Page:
this semester have shown the crude life of uncivilized countries, re-
vealing the habits, daily life, customs, and industry of savage people,
All of the members enjoy this club. The meetings are held in room 202.
THE WORLD LITERATURE CLUB, under the direction of
Miss johnson, endeavors to acquaint its members with the art, litera-
ture, and customs of the various nations of the world. The countries
which the club have studied are Iapan, lava, and France. The oflicers
of the World Literature Club are: Catherine Chowning, president:
lean Cadien, vice-president: lack Pike, secretary, and Patricia Sepul-
veda, program chairman.
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Wicklem, Larson, Thompson, Patalano, Hill, Dever, Pedersen, Hopson, Alderszn, Ariula.
Tomich, Martinez, Gould, Zar, Rosenfeld, Naranin, Winkler, Green, Rodich, Metzger, Zankevich.
Grant, Pecicli, Quinn, Mori, Econumides. Park, Cadizn, Iones, Riddell, Ramos.
Mostyn, Mohle, Grady, Miller, Tanner, Fowle, Duzich, Hayashi, Olszn, Petrich, Petrich, Stanoviclx
lolmson, Berntsen, Graham. Pignati, Balslcy, Akimoio, Litsthke, Winsor, Drabsen, Racich, Miller.
Briggs, Iurgensen, Sugimotn, Pignati, Williams, lones, Esposito. lshibaslmi, Reynolds, Aiello.
McC:ilfei-ty, Stnnnvicli. Listander. Hayden, Wicks. Thulin, Crnw, Tudor. Stanovich. Snknlicli. Ahlstrmn.
BOYS' SPORTS '
The boys' major sport at the beginning of the school term was
football. Under the direction of Mr. Wasserburger, noon and after-
school leagues were run off. The homeroom teams were divided into
classes according to the size of the boys on the team. The winners of
the after-school leagues were as follows: Class C, Homeroom 155:
Class D, Homeroom 202: Class E, Homeroom 304: Class F, Home-
room 309. The winners of the noon leagues were: Class C, Homeroom
1715 Class D, Homeroom 206: Class E, I-lomeroom 211: Class F,
A gym league was also started and the members of Mr. Wassen-
burger's, Mr. Sutcliffe's, and Mr. Robinson's classes played for the
championship of their gym periods. The winners of the gym league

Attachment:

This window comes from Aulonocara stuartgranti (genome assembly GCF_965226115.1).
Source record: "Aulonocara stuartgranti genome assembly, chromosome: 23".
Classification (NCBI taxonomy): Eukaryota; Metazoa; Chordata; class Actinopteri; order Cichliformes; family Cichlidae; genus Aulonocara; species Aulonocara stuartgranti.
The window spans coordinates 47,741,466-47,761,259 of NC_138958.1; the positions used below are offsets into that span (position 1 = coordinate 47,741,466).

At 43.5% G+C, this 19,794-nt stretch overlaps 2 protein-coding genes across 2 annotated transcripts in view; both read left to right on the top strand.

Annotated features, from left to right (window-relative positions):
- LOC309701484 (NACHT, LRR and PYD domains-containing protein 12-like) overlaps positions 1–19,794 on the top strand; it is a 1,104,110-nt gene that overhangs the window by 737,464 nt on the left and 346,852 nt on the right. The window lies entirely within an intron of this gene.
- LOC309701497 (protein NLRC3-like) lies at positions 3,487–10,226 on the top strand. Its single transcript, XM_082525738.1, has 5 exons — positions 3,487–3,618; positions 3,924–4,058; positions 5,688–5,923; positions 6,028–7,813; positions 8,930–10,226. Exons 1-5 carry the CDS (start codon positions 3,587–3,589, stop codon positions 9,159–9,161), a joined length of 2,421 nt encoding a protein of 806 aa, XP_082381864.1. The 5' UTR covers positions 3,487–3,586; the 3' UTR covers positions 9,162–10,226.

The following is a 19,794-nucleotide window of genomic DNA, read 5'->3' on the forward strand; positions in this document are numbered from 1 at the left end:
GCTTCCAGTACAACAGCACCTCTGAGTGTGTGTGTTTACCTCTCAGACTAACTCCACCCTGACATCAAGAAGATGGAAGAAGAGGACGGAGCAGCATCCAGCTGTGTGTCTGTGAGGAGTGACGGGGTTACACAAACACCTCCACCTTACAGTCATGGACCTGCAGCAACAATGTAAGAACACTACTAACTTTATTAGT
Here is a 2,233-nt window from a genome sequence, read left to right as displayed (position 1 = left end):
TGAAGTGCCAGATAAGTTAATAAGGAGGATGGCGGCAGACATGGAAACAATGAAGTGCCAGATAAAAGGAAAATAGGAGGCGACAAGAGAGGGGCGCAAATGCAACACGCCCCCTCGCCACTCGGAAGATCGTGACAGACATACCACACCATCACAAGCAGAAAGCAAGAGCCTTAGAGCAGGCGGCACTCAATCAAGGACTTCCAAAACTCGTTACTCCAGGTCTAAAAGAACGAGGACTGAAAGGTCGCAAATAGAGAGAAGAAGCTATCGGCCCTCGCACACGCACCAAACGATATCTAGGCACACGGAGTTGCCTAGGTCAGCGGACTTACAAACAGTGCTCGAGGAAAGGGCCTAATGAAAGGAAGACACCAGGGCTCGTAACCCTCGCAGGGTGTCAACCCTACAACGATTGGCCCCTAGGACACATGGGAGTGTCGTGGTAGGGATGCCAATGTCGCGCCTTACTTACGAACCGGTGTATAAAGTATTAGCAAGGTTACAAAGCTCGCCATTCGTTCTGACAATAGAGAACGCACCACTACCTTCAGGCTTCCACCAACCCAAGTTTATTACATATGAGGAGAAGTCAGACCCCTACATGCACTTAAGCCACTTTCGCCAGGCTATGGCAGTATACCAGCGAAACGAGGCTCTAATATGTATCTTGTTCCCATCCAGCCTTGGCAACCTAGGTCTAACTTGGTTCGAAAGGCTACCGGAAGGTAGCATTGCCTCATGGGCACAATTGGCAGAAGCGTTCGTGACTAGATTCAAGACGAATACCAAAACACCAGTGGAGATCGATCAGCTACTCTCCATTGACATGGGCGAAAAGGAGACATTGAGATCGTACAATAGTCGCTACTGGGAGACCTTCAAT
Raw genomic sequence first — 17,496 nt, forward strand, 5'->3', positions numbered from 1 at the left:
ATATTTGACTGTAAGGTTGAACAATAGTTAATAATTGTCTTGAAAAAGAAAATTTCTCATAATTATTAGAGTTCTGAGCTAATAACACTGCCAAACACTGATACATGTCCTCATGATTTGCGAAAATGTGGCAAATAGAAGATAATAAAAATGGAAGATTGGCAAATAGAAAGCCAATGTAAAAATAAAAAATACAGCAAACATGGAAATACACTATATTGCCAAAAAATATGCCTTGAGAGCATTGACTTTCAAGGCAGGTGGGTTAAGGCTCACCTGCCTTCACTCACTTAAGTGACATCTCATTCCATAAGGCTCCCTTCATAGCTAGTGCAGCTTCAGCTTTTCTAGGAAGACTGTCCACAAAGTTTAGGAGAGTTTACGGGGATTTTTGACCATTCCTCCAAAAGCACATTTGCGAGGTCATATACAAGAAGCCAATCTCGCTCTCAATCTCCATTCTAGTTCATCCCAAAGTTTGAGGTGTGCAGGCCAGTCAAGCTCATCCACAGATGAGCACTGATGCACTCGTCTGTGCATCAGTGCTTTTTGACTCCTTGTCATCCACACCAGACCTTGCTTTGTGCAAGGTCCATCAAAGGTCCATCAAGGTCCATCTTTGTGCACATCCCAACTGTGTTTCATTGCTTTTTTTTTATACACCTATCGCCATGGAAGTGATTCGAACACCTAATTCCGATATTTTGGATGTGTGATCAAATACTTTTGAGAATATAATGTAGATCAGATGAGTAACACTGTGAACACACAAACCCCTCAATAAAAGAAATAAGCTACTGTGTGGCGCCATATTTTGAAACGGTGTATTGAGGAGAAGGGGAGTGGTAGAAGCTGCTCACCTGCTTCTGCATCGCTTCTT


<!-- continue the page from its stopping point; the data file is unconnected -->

were: first period, Dana juniors: second period, Pirates: third period,
Phantom Eleven: fourth period, Robins: fifth period, Alawished: sixth
period, Notre Dame.
The members of the championship teams in the after-school and
gym leagues receive points, and the winning homerooms in the noon
league receive banners.
Ev-ery boy in Dana is given a chance to win a letter. The letters
are awarded every semester and points are carried over from one
semester to another. No award is given to any boy who receives a
grade of E in any subject for the semester until his grades have been
raised. No award is given to any boy who does not receive a C, or
better, in physical education.
In order to make it possible for every boy to make a monogram in
his three years in junior high school the following points are awarded:
first monogram, 175 pointsg second monogram, 350 points: third mono-
gram, 500 points: and so on as high as one can go. The first monogram
is a plain block On each mongram after that a small ship is
There are approximately eighty-five lettermen in the school now
and a lot expect to get letters this semester. Some of the ways in which
points can be made are by being office boy, wholesome living chairman.
and squad leader.
The boys can also make points in self-testing events which, for
this semester, are: football pass for accuracy, pass for distance, basket-
ball throw for time, and basketball throw for accuracy.
During the remainder of the school term the gym teams will play
speedball. This is a new sport which has not yet been played in this
school but is very popular in other schools. It is a combination of soc-
ces, basketball, and football.
Every semester when a sport is finished the A9's and the B9's get
up teams that are composed of the boys that have excelled in this
particular sport. These teams are called the B9 All Stars and the A9
All Stars. The captains are picked by Mr. Wasserburger while the
captains pick their teams. This semester's captains for football are
Louie Patalono, for the B9 All Stars, and Ioe Zar for the A9 All
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THE WINNING VOLLEY BALL TEAM Mia
Bngdanovic, Carrcon, Tobias, Ericson, Grcvis. Salminen. Dnnatoni. Gahelich, Pilgrim, Soli.
THE CHEVRON CLUB
Castelieni, Stapley, Cassis, McCai-tie, Tifnyn, Donatoni, Castaletti. Salminen, Fcria.
Martinez, Camerez, Prendle. Bngdanovic, Erickson. Petersen, Pilgrim. Croft. Pugliese.
The girls' athletic season opened this year with volley ball.
Every gymnasium class chose teams, every girl being a member on
some team. Each team elected a captain and also a name for itself. All
the girls learned the rules of the games so that they could umpire the
scheduled games .for their period if they were called upon.
The series of class games which determines the period champions
is called the Round Robin Tournament, while the group of games that
determines the school championshiws called th Elimination Tourna-
ment. ' , f
The True-Blues, captained by Ma y ay, the champion-
ship in volley ball for the morning classe he e-Smackers, after
keen competition, won the afternoon cha pionship game from the